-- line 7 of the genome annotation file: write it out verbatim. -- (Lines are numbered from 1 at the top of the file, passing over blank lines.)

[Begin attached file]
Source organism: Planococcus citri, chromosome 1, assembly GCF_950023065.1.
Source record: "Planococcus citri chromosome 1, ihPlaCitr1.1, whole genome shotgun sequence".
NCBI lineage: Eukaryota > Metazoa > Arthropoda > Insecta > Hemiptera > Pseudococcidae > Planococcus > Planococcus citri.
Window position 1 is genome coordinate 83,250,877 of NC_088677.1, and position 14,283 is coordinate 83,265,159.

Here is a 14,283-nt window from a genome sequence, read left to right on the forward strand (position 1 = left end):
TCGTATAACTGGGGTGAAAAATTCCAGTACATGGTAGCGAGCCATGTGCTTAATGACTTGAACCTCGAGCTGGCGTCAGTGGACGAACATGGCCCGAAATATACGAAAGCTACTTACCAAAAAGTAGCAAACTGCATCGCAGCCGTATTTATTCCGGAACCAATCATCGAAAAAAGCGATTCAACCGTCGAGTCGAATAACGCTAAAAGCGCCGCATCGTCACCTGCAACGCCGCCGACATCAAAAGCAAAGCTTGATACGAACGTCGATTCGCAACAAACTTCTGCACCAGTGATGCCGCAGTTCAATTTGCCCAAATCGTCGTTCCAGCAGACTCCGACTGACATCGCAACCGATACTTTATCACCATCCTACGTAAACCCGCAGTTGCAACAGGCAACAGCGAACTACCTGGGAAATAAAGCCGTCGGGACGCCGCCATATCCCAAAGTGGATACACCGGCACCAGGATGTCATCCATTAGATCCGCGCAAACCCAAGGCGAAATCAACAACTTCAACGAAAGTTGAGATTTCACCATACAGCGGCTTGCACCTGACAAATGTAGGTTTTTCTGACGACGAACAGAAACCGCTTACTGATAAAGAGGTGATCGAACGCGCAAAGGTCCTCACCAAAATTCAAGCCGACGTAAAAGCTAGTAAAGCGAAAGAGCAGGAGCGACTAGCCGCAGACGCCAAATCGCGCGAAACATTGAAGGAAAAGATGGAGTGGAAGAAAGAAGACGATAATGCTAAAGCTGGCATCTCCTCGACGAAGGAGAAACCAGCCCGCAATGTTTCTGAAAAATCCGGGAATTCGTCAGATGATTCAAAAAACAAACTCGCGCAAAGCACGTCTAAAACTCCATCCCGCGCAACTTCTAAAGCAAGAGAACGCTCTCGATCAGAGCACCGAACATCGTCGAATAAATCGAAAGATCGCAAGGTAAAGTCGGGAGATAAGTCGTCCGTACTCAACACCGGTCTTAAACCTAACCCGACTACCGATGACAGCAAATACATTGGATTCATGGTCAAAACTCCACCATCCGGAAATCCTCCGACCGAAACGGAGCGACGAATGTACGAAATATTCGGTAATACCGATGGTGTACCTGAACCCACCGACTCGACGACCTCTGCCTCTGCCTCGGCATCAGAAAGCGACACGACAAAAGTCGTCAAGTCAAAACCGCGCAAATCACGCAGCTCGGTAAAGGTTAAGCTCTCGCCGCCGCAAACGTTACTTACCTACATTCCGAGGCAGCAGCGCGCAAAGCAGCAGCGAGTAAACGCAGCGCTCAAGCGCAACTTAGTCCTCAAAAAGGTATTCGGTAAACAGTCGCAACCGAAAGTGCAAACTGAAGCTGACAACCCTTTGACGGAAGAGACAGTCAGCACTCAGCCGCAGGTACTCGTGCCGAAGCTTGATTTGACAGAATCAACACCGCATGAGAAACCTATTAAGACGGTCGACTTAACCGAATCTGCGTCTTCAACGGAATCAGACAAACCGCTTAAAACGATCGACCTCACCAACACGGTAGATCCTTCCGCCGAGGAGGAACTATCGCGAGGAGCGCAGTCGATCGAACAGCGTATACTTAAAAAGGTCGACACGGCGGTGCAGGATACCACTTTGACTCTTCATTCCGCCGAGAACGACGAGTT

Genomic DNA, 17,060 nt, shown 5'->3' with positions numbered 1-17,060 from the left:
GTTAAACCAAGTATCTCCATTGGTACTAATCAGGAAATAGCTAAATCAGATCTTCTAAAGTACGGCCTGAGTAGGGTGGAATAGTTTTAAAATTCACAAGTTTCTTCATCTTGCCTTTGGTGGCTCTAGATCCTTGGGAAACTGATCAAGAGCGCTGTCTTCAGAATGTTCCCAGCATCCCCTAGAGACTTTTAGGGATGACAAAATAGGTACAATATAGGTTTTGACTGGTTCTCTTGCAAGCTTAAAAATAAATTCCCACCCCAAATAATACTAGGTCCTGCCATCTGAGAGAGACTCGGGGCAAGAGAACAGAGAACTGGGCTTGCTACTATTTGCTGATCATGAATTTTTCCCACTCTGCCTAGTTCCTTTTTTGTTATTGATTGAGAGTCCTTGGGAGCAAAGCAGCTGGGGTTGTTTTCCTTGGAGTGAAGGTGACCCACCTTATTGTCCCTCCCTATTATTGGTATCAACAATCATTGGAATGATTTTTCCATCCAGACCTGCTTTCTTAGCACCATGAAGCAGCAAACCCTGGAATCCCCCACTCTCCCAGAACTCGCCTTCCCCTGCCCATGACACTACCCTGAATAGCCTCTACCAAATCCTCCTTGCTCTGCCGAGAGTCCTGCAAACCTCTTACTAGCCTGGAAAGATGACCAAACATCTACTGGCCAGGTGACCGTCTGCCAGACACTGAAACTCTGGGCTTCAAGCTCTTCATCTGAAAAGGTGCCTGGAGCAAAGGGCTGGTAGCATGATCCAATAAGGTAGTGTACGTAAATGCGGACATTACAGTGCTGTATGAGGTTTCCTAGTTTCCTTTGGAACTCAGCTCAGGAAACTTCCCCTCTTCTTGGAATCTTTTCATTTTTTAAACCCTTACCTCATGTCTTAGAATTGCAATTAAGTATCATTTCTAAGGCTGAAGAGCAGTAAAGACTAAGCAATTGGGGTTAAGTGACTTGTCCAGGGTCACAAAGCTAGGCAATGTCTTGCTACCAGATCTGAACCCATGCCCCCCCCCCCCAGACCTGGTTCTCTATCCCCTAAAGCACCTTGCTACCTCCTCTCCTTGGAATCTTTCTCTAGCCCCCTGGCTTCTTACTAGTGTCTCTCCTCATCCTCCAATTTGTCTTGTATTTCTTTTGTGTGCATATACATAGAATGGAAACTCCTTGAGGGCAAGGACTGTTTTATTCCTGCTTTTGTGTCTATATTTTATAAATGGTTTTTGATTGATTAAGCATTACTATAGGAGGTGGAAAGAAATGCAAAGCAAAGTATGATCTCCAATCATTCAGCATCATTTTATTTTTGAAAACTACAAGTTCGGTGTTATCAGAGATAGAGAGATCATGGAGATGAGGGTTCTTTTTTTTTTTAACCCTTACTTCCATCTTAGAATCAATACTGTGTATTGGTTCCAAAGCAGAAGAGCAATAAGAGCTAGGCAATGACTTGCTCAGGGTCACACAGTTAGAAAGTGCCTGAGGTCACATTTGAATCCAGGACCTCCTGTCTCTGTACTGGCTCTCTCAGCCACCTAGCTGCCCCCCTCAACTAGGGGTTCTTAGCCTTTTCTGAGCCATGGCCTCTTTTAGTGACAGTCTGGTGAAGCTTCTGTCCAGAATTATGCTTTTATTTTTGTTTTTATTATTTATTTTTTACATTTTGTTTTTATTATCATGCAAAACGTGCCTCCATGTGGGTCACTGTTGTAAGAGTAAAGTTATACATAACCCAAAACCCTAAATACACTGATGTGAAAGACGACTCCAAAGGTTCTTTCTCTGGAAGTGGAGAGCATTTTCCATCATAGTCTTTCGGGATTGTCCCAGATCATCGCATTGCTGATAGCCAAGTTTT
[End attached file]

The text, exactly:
Genomic DNA, 17,060 nt, shown 5'->3' with positions numbered 1-17,060 from the left: